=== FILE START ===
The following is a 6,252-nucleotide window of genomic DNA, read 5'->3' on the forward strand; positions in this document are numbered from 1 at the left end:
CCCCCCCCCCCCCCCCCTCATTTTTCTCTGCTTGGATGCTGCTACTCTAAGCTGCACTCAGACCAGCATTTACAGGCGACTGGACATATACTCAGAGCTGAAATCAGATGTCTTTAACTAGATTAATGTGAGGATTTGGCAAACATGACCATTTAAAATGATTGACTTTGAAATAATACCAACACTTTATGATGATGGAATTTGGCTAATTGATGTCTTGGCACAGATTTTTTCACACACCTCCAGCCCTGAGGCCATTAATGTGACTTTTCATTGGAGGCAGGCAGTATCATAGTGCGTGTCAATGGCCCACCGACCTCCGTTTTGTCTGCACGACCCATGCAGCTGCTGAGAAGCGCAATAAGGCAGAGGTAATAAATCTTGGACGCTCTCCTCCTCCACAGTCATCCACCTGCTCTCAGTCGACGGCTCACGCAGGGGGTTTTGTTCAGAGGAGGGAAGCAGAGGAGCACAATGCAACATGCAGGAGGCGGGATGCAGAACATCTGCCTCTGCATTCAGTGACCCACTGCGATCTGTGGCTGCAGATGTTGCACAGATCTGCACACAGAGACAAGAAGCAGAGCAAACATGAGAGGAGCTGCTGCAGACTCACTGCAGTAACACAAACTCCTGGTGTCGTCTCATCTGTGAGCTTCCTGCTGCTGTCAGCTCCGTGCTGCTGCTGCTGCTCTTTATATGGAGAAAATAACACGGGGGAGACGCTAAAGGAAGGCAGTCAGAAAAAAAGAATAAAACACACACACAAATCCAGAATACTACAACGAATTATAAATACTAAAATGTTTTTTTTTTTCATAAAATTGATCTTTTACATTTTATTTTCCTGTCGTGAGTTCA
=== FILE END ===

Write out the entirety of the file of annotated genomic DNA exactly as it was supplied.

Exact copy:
The following is a 6,252-nucleotide window of genomic DNA, read 5'->3' on the forward strand; positions in this document are numbered from 1 at the left end:
CCCCCCCCCCCCCCCCCTCATTTTTCTCTGCTTGGATGCTGCTACTCTAAGCTGCACTCAGACCAGCATTTACAGGCGACTGGACATATACTCAGAGCTGAAATCAGATGTCTTTAACTAGATTAATGTGAGGATTTGGCAAACATGACCATTTAAAATGATTGACTTTGAAATAATACCAACACTTTATGATGATGGAATTTGGCTAATTGATGTCTTGGCACAGATTTTTTCACACACCTCCAGCCCTGAGGCCATTAATGTGACTTTTCATTGGAGGCAGGCAGTATCATAGTGCGTGTCAATGGCCCACCGACCTCCGTTTTGTCTGCACGACCCATGCAGCTGCTGAGAAGCGCAATAAGGCAGAGGTAATAAATCTTGGACGCTCTCCTCCTCCACAGTCATCCACCTGCTCTCAGTCGACGGCTCACGCAGGGGGTTTTGTTCAGAGGAGGGAAGCAGAGGAGCACAATGCAACATGCAGGAGGCGGGATGCAGAACATCTGCCTCTGCATTCAGTGACCCACTGCGATCTGTGGCTGCAGATGTTGCACAGATCTGCACACAGAGACAAGAAGCAGAGCAAACATGAGAGGAGCTGCTGCAGACTCACTGCAGTAACACAAACTCCTGGTGTCGTCTCATCTGTGAGCTTCCTGCTGCTGTCAGCTCCGTGCTGCTGCTGCTGCTCTTTATATGGAGAAAATAACACGGGGGAGACGCTAAAGGAAGGCAGTCAGAAAAAAAGAATAAAACACACACACAAATCCAGAATACTACAACGAATTATAAATACTAAAATGTTTTTTTTTTTCATAAAATTGATCTTTTACATTTTATTTTCCTGTCGTGAGTTCA